A long window does not make any changes permanent. The domino effect of the failure to use reconciliation to pursue these key agenda items seems to put the legislative filibuster on the chopping block.  
How hard can it be to get rid of the filibuster anyway?  After all, the Senate disregarded the judicial filibuster to confirm Supreme Court Justice Neil Gorsuch. However, there are a couple of key signals that indicate that the Senate has no interest in nuking the legislative filibuster. 
First, about a month ago, Sen. Susan Collins (R-Maine) and Sen. Chris Coons (D-Del.) organized a letter supporting the legislative filibuster signed by 61 Senators on both sides of the aisle. So, to change the Senate rule, President Trump and Sen. McConnell would have to convince a number of Republican Senators to rollback this month-old promise.
Second, whether Republicans’ and Democrats’ should support this position depends on if they are playing the long game or the short game. Generally speaking, the filibuster benefits the Republican governance structure. Legislation that creates an endowment, such as Social Security, Medicare, Medicaid, or even the Affordable Care Act, tends to be hard to undue. Once people start receiving a benefit, it’s difficult to take it away. This type of progressive legislation is generally considered part of the Democratic platform. The filibuster makes enacting this type of legislation more difficult.  
On the other hand, the current conservative agenda of tax cuts might be easier to enact via a simple majority in a traditional budget bill. Without the Byrd Rule, a simple Republican majority can enact tax cuts and add to the deficit. Unfortunately, for the Republicans, this type of legislation is easily unwound. Yes, people like paying less in taxes, but historically, raising tax rates is much easier than taking away Social Security benefits.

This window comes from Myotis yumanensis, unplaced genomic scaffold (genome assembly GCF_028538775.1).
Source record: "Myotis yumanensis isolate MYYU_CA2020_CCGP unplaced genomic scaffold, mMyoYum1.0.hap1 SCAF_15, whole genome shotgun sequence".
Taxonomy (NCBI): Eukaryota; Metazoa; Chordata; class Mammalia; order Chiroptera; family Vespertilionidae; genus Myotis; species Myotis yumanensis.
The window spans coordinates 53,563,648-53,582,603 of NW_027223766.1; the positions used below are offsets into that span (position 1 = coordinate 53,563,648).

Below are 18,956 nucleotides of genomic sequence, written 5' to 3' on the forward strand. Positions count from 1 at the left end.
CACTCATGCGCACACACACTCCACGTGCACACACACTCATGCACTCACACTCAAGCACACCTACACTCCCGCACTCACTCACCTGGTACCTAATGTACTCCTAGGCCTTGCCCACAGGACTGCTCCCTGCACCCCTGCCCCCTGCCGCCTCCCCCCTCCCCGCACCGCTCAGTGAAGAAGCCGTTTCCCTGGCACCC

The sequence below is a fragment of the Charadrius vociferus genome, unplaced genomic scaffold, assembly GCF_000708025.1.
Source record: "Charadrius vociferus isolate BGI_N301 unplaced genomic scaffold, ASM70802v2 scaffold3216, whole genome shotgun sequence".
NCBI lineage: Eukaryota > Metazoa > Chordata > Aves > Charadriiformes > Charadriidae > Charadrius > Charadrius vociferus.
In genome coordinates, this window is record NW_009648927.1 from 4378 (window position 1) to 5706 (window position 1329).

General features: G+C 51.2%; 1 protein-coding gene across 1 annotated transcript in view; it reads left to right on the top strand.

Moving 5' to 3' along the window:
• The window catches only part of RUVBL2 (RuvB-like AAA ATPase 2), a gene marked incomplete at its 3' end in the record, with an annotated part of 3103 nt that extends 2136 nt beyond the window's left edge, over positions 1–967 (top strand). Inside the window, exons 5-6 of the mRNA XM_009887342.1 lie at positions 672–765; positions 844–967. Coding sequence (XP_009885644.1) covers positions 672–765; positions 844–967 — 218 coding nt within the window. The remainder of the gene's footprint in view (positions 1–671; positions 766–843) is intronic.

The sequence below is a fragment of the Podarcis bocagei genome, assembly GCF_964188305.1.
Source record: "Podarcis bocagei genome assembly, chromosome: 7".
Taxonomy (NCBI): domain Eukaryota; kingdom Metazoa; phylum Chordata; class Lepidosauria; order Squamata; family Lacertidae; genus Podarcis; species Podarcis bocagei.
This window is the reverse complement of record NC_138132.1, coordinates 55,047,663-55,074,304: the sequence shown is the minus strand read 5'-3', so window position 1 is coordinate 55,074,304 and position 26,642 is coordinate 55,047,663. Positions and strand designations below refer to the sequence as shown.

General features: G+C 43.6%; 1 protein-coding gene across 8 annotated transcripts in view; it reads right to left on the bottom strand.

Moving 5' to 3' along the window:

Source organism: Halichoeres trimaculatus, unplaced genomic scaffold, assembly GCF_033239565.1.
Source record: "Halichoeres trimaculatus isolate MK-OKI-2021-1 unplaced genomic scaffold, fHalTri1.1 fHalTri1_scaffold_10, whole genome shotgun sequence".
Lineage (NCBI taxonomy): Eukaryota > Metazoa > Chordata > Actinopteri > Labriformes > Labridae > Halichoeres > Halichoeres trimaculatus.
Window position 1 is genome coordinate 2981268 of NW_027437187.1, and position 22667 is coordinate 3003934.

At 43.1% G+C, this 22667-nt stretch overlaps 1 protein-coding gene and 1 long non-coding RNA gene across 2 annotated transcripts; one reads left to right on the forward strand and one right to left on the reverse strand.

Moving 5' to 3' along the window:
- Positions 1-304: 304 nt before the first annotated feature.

The true end game of the administration is not to be concerned for Senate norms or the filibuster. It is to spur economic growth and jobs. Concerns about the economy still poll the highest among Americans — more than Russian influence over the election. According to the Trump budget, tax cuts will fuel 3-percent growth. So, if economic growth is the cornerstone of the administration’s policy, why should the legislative filibuster or reconciliation rules get in the way? 

David Herzig is a professor of law and the Michael and Dianne Swygert research fellow at Valparaiso University Law School.

The views expressed by contributors are their own and not the views of The Hill. 

Tags American Health Care Act Chris Coons Filibuster Filibuster in the United States Senate Government Mike Pence Parliamentary procedure Patient Protection and Affordable Care Act Paul Ryan Reconciliation Susan Collins